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Note: The painting of Ambassador Andrew Young. The painting is now hung at the main lobby of Andrew Young School of Policy Studies, Georgia State University, Atlanta
 
 

Aid is still piled up in the airports of Blang Bintang

Author: Yulia Evina Bhara
Category: Acheh Tsunami
Date: 01/10/05

Commentary

p until now much aid is still piled up in the airports of Blang Bintang, Polonia, Medan and Halim. This is despite the fact that many locations have yet to receive aid, such as the are area of Lhong, on the way to Meulaboh, which has not received any at all.

There have been many obstructions to the distribution of aid. These are in the form of complicated administrative procedures, which must be accompanied by Identity Card and other forms of documentation. Even in normal circumstance this sort of thing is complained about, what's more in an emergency situation. This has occurred in areas where access by the media has been limited such as Meulaboh, Pidie and Acheh Jeumpa.

In Meulaboh there are still heavily armed patrols by the security forces which will only serve to increase the terror already felt by the Achenese people. This is despite the fact that in emergency conditions such as this weapons are no longer used. The food received by refugees is also minimal, only 2 packets of instant noodles and one bottle of water per day. All assistance efforts must be centralised in the local military command, and military commanders have the right to request whatever they want from existing aid command posts without providing details.

One consequence of the lack of distribution of aid and medical assistance to several refugee camps has been the death of many refugees, especially women and children. This has occurred in Mata Ie, Ulee Kareng, and a large part of Pidie and Acheh Jeumpa. Up until 4 January, in Banda Acheh there are still many corpses that have yet to be removed, especially in Lamprit, Penjar Keudah, Peunanyong, and the area of Ulee Lee. The same thing is still evident in Pidie and especially in Blang Paseh, Menteng and also the Chinese neighbourhood. This is also the case in Acheh Jeumpa, especially in Samalanga.

The aid which is piled up in the airports has not yet been distributed effectively, even though the refugees desperately need them. The procedure for collecting aid has also been made difficult by the TNI which guards the aid held at Blang Bintang airport as well as in Polonia airport in Medan. In the larger aid command posts which are managed by the government, the procedure for collecting materials to distribute to the people is extremely difficult, to the point that there are large amounts of aid material still sitting in the Blang Bintang and Polonia airports. In Polonia airport in Medan there are around 1000 trucks that have yet to be deployed. Volunteers from Medan deployed three trucks to distribute aid, however they weren't given permission to do so. The regent of Bireun, Mustafa A Gelangggang, should cry because he has been unable to facilitate the transporting of aid from the national command post in Bireun, Medan to Acheh Jeumpa which so desperately needs it. In government subdistrict offices the Achenese people are being required to show their identity cards before being given aid, even though many have lost them as a consequence of the tsunami.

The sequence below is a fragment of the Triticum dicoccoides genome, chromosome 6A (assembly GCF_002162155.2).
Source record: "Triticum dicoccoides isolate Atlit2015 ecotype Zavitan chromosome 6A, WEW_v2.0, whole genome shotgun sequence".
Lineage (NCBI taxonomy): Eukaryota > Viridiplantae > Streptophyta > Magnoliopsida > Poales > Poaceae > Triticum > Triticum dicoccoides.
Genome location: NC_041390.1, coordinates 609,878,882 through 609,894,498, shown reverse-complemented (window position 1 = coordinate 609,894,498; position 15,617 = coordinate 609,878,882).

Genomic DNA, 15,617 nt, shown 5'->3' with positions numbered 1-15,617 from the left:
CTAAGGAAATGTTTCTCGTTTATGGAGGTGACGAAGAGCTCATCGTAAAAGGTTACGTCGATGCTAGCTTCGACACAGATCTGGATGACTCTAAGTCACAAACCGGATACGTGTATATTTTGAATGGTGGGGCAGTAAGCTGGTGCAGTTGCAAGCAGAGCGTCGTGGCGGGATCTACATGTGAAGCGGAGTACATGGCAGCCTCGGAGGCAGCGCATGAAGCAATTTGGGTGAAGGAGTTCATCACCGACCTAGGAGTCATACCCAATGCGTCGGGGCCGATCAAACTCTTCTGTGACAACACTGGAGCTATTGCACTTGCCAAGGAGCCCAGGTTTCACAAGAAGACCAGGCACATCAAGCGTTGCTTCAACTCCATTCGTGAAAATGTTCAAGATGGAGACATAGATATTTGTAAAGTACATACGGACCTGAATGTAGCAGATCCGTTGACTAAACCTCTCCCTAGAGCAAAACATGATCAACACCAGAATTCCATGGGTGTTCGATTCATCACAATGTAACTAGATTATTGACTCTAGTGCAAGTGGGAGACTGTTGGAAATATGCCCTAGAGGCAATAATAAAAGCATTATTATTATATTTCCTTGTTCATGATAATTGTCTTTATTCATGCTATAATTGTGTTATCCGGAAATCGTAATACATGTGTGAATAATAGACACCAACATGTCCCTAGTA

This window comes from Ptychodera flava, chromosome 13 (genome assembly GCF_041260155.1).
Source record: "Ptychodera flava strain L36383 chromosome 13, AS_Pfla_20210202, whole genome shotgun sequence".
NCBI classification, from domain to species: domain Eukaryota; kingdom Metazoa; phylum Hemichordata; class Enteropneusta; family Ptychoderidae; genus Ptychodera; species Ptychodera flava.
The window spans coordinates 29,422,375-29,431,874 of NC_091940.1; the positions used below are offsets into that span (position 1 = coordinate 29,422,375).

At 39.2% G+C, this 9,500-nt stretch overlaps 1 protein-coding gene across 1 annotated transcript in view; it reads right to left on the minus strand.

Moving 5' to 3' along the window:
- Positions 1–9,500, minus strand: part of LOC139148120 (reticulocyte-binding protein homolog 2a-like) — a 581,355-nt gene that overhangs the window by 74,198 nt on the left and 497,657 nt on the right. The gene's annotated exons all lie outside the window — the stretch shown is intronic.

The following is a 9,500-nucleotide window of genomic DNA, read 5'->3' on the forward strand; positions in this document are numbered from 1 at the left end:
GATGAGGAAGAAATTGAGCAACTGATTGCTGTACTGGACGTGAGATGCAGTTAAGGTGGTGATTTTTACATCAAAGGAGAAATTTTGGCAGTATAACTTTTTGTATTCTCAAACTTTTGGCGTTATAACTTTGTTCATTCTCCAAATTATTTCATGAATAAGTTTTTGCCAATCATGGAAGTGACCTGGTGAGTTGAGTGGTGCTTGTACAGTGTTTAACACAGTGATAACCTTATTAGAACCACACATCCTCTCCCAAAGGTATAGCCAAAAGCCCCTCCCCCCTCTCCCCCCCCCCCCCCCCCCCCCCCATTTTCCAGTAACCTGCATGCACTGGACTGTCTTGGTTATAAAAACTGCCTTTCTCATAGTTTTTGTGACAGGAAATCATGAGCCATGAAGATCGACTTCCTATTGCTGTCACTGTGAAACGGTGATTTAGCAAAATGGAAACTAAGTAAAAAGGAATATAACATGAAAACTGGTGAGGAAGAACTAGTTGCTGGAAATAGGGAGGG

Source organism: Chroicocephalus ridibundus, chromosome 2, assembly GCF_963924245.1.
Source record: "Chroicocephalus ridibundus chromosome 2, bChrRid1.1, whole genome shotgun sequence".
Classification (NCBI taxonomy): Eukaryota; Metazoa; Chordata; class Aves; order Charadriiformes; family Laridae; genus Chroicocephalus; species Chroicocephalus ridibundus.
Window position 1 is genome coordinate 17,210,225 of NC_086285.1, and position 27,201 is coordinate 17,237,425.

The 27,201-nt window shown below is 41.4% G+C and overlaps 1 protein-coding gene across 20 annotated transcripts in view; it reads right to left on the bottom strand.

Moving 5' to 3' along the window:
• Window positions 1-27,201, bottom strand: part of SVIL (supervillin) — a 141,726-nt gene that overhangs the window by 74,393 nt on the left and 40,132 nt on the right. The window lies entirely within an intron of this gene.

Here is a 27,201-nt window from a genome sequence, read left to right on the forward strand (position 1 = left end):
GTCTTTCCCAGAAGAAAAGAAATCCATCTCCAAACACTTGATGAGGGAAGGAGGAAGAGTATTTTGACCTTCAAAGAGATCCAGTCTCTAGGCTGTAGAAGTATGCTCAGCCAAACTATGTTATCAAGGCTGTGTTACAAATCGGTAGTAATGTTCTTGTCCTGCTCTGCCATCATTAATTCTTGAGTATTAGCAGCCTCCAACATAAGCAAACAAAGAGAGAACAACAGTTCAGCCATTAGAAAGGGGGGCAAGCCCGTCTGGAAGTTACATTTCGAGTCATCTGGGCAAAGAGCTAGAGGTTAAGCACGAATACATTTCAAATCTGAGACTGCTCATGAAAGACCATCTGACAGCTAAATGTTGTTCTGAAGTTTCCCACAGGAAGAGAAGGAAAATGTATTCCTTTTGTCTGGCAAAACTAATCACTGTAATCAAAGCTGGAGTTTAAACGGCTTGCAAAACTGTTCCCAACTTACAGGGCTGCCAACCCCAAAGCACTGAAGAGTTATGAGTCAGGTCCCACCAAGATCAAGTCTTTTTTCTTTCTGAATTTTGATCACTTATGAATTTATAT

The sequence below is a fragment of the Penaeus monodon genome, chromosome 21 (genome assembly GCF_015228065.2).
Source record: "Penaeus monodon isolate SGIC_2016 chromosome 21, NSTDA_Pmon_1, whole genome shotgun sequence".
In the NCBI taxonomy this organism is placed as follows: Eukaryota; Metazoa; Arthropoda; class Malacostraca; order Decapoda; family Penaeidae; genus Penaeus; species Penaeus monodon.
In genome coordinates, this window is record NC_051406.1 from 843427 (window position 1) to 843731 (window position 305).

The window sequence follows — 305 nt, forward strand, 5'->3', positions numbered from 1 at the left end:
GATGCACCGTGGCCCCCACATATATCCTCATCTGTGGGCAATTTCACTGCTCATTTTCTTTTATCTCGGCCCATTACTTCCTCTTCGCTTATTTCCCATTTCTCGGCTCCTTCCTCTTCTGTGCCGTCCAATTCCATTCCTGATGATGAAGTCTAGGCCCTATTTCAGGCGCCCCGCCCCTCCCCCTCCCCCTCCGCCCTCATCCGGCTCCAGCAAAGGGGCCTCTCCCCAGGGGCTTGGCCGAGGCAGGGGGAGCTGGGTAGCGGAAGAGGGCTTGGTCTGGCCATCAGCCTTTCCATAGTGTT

The piling up of aid in a number of command posts in and around Jakarta is due to the difficulties being faced in distributing it to Acheh. In this case it is evident that the government has not taken any cooperative steps in terms of allowing easy access to areas in which aid needs to be distributed. If this is continues to be the case it means that the government is effectively disregarded the much needed humanitarian solidarity that will be gained from the participation of the nations potential as a whole.

The lack of organisation and the virtual non-existence of any coordination between Disaster Relief Field Units (Satkorlap) and the local military authorities has meant that everything is operating independently of each other. It is not clear where foreign aid is being coordinated, where official information centres are or where data on missing persons is, which has meant that people are forced to endeavour on their own.

In solidarity

Yulia Evina Bhara

 

 

 

 

 

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